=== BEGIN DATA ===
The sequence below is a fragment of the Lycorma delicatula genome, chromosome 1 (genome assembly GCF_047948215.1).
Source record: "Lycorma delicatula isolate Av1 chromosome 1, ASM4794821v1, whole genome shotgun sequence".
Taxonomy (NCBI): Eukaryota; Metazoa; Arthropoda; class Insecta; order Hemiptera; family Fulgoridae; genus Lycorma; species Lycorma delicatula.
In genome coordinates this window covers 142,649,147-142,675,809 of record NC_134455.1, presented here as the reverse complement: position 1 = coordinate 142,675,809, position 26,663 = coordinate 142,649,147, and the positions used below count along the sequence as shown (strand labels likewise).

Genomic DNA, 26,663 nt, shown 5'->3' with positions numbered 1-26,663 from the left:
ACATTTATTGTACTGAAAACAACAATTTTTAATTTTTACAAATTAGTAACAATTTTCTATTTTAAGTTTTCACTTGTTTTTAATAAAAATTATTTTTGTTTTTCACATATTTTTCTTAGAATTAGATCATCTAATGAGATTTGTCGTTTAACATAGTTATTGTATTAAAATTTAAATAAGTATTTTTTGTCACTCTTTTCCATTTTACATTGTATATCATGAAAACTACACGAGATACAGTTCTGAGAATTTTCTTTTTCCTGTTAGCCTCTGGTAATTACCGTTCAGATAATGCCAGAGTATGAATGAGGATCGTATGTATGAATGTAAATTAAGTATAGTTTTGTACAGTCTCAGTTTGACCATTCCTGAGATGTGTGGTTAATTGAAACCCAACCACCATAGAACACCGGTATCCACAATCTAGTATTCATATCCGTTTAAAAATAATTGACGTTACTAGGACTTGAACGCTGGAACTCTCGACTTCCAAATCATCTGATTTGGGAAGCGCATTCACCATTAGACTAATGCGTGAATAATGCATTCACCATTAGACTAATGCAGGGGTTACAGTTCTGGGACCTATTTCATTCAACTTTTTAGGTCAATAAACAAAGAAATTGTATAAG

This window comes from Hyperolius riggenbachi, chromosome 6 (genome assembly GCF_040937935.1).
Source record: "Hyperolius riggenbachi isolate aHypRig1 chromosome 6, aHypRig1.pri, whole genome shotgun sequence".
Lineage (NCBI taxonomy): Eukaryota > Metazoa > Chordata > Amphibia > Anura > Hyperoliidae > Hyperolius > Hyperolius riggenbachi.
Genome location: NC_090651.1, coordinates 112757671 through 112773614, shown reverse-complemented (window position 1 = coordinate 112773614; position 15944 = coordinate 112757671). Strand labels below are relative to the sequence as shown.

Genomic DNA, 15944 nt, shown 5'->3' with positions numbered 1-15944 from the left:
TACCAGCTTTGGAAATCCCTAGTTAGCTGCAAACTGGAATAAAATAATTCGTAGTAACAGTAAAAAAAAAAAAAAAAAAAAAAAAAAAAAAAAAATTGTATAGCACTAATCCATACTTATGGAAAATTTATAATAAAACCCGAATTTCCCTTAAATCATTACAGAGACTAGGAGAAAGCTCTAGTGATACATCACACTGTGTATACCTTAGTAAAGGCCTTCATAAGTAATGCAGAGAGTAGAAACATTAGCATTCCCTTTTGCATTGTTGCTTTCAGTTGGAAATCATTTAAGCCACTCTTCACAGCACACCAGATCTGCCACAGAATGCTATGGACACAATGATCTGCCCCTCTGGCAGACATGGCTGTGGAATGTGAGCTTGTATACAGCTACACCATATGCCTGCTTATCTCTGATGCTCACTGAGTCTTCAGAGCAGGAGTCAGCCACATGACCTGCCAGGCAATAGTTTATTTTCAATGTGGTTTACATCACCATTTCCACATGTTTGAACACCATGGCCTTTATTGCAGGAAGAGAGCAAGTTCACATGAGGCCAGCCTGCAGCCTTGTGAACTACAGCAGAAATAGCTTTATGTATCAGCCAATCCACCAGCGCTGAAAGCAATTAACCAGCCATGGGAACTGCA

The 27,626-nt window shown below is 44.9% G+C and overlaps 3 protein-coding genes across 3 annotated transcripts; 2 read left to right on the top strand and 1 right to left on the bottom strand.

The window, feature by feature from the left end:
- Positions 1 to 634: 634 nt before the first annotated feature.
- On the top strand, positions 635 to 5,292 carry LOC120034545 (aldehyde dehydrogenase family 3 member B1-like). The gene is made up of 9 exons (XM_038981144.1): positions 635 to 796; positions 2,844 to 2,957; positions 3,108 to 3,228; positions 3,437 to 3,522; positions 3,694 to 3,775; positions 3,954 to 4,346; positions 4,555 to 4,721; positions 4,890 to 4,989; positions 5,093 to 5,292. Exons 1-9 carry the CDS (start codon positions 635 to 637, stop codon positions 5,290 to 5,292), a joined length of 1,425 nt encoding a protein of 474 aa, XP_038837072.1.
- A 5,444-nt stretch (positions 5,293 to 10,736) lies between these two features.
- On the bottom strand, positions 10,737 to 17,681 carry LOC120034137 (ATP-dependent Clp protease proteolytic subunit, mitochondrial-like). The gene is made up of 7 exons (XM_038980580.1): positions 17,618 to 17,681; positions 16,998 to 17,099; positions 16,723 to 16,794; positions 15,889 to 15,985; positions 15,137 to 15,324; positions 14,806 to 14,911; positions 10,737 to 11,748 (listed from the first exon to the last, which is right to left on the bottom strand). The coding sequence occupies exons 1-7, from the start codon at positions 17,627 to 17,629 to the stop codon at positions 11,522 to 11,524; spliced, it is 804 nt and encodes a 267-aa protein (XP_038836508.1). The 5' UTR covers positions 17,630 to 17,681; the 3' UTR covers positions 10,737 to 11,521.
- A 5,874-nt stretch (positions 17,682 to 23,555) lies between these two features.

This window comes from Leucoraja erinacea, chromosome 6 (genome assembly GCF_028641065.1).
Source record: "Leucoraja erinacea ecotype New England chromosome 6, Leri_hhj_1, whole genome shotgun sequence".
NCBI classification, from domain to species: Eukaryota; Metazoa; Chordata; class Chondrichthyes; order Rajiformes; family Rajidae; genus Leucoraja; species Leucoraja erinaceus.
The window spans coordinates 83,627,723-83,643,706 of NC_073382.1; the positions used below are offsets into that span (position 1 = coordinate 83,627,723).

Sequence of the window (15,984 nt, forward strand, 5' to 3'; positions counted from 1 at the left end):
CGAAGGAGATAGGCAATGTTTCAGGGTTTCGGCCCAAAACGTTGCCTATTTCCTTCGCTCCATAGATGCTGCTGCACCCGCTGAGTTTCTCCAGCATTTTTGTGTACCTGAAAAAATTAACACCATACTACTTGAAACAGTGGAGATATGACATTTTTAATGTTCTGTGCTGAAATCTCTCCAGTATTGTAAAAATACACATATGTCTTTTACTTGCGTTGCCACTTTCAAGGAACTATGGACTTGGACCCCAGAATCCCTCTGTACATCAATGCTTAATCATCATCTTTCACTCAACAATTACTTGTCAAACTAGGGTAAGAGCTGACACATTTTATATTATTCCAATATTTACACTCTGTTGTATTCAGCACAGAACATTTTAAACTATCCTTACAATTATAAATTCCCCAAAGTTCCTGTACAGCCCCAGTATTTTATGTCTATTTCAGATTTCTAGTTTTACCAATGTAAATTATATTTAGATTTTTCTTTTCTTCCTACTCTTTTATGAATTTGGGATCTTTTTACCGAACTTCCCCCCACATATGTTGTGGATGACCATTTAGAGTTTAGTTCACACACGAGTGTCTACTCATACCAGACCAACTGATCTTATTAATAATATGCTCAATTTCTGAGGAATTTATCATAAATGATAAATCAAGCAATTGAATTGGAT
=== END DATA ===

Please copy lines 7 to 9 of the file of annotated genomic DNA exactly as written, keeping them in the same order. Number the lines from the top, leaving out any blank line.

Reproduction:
This window comes from Hyperolius riggenbachi, chromosome 6 (genome assembly GCF_040937935.1).
Source record: "Hyperolius riggenbachi isolate aHypRig1 chromosome 6, aHypRig1.pri, whole genome shotgun sequence".
Lineage (NCBI taxonomy): Eukaryota > Metazoa > Chordata > Amphibia > Anura > Hyperoliidae > Hyperolius > Hyperolius riggenbachi.